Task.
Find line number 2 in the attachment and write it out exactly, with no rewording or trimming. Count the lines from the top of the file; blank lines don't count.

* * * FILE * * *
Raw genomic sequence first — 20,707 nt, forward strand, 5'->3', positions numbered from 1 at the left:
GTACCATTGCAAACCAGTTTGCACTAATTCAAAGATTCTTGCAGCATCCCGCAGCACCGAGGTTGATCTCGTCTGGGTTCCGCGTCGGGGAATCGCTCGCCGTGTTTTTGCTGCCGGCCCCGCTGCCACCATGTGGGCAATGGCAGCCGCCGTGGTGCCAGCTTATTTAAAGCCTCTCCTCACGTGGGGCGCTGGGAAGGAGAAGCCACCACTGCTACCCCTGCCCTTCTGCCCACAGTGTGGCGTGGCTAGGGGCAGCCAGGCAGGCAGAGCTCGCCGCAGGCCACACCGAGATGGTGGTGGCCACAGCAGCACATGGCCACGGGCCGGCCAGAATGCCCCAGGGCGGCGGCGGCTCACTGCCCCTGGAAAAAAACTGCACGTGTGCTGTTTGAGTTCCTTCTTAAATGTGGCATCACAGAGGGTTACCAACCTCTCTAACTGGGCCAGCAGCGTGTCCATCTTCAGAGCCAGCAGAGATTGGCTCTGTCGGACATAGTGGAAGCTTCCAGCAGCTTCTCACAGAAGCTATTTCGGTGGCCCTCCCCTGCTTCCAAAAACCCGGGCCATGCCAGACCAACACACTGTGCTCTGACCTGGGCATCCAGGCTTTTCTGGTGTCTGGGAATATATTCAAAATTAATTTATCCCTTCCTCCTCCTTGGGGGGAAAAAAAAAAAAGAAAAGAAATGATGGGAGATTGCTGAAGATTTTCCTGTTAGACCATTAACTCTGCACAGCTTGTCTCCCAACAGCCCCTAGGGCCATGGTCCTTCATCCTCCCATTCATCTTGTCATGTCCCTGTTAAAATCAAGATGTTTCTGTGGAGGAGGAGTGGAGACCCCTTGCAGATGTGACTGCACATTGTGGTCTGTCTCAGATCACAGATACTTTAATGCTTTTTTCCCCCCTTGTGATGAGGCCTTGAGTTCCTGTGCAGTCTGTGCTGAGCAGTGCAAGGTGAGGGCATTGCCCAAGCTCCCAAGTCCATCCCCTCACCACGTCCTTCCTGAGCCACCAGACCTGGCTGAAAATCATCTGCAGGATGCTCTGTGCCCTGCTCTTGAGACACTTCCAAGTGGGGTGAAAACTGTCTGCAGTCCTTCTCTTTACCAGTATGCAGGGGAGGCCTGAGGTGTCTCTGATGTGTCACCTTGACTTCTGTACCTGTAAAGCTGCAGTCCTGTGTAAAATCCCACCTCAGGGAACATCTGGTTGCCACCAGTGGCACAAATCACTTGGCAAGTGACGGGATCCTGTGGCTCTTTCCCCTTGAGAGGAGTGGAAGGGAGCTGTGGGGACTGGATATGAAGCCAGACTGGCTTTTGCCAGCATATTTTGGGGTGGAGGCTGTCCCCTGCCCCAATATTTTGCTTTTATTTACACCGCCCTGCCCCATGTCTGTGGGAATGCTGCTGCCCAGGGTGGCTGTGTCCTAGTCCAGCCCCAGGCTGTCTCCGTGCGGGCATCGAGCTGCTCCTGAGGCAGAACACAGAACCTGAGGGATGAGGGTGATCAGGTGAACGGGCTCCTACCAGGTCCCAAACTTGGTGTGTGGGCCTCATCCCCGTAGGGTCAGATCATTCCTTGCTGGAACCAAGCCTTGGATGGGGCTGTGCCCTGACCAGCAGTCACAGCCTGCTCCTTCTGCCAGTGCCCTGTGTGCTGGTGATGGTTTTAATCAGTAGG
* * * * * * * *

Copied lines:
GTACCATTGCAAACCAGTTTGCACTAATTCAAAGATTCTTGCAGCATCCCGCAGCACCGAGGTTGATCTCGTCTGGGTTCCGCGTCGGGGAATCGCTCGCCGTGTTTTTGCTGCCGGCCCCGCTGCCACCATGTGGGCAATGGCAGCCGCCGTGGTGCCAGCTTATTTAAAGCCTCTCCTCACGTGGGGCGCTGGGAAGGAGAAGCCACCACTGCTACCCCTGCCCTTCTGCCCACAGTGTGGCGTGGCTAGGGGCAGCCAGGCAGGCAGAGCTCGCCGCAGGCCACACCGAGATGGTGGTGGCCACAGCAGCACATGGCCACGGGCCGGCCAGAATGCCCCAGGGCGGCGGCGGCTCACTGCCCCTGGAAAAAAACTGCACGTGTGCTGTTTGAGTTCCTTCTTAAATGTGGCATCACAGAGGGTTACCAACCTCTCTAACTGGGCCAGCAGCGTGTCCATCTTCAGAGCCAGCAGAGATTGGCTCTGTCGGACATAGTGGAAGCTTCCAGCAGCTTCTCACAGAAGCTATTTCGGTGGCCCTCCCCTGCTTCCAAAAACCCGGGCCATGCCAGACCAACACACTGTGCTCTGACCTGGGCATCCAGGCTTTTCTGGTGTCTGGGAATATATTCAAAATTAATTTATCCCTTCCTCCTCCTTGGGGGGAAAAAAAAAAAAGAAAAGAAATGATGGGAGATTGCTGAAGATTTTCCTGTTAGACCATTAACTCTGCACAGCTTGTCTCCCAACAGCCCCTAGGGCCATGGTCCTTCATCCTCCCATTCATCTTGTCATGTCCCTGTTAAAATCAAGATGTTTCTGTGGAGGAGGAGTGGAGACCCCTTGCAGATGTGACTGCACATTGTGGTCTGTCTCAGATCACAGATACTTTAATGCTTTTTTCCCCCCTTGTGATGAGGCCTTGAGTTCCTGTGCAGTCTGTGCTGAGCAGTGCAAGGTGAGGGCATTGCCCAAGCTCCCAAGTCCATCCCCTCACCACGTCCTTCCTGAGCCACCAGACCTGGCTGAAAATCATCTGCAGGATGCTCTGTGCCCTGCTCTTGAGACACTTCCAAGTGGGGTGAAAACTGTCTGCAGTCCTTCTCTTTACCAGTATGCAGGGGAGGCCTGAGGTGTCTCTGATGTGTCACCTTGACTTCTGTACCTGTAAAGCTGCAGTCCTGTGTAAAATCCCACCTCAGGGAACATCTGGTTGCCACCAGTGGCACAAATCACTTGGCAAGTGACGGGATCCTGTGGCTCTTTCCCCTTGAGAGGAGTGGAAGGGAGCTGTGGGGACTGGATATGAAGCCAGACTGGCTTTTGCCAGCATATTTTGGGGTGGAGGCTGTCCCCTGCCCCAATATTTTGCTTTTATTTACACCGCCCTGCCCCATGTCTGTGGGAATGCTGCTGCCCAGGGTGGCTGTGTCCTAGTCCAGCCCCAGGCTGTCTCCGTGCGGGCATCGAGCTGCTCCTGAGGCAGAACACAGAACCTGAGGGATGAGGGTGATCAGGTGAACGGGCTCCTACCAGGTCCCAAACTTGGTGTGTGGGCCTCATCCCCGTAGGGTCAGATCATTCCTTGCTGGAACCAAGCCTTGGATGGGGCTGTGCCCTGACCAGCAGTCACAGCCTGCTCCTTCTGCCAGTGCCCTGTGTGCTGGTGATGGTTTTAATCAGTAGG